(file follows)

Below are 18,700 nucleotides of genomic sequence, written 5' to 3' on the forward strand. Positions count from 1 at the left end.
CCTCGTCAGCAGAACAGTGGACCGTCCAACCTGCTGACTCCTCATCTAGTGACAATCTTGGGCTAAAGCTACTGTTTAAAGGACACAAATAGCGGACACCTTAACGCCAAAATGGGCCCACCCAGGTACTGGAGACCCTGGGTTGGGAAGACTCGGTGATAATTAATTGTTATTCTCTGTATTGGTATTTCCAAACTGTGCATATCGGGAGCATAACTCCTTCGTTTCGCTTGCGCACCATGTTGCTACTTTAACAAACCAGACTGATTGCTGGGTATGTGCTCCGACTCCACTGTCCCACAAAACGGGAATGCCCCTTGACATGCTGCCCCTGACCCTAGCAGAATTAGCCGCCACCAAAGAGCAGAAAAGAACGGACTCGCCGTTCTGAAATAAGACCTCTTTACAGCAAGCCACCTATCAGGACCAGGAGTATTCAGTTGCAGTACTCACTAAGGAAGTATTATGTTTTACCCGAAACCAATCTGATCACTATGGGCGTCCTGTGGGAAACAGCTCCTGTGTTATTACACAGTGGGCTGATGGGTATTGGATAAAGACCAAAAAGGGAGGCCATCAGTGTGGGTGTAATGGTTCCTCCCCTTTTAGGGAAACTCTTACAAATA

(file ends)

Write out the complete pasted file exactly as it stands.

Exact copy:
Below are 18,700 nucleotides of genomic sequence, written 5' to 3' on the forward strand. Positions count from 1 at the left end.
CCTCGTCAGCAGAACAGTGGACCGTCCAACCTGCTGACTCCTCATCTAGTGACAATCTTGGGCTAAAGCTACTGTTTAAAGGACACAAATAGCGGACACCTTAACGCCAAAATGGGCCCACCCAGGTACTGGAGACCCTGGGTTGGGAAGACTCGGTGATAATTAATTGTTATTCTCTGTATTGGTATTTCCAAACTGTGCATATCGGGAGCATAACTCCTTCGTTTCGCTTGCGCACCATGTTGCTACTTTAACAAACCAGACTGATTGCTGGGTATGTGCTCCGACTCCACTGTCCCACAAAACGGGAATGCCCCTTGACATGCTGCCCCTGACCCTAGCAGAATTAGCCGCCACCAAAGAGCAGAAAAGAACGGACTCGCCGTTCTGAAATAAGACCTCTTTACAGCAAGCCACCTATCAGGACCAGGAGTATTCAGTTGCAGTACTCACTAAGGAAGTATTATGTTTTACCCGAAACCAATCTGATCACTATGGGCGTCCTGTGGGAAACAGCTCCTGTGTTATTACACAGTGGGCTGATGGGTATTGGATAAAGACCAAAAAGGGAGGCCATCAGTGTGGGTGTAATGGTTCCTCCCCTTTTAGGGAAACTCTTACAAATA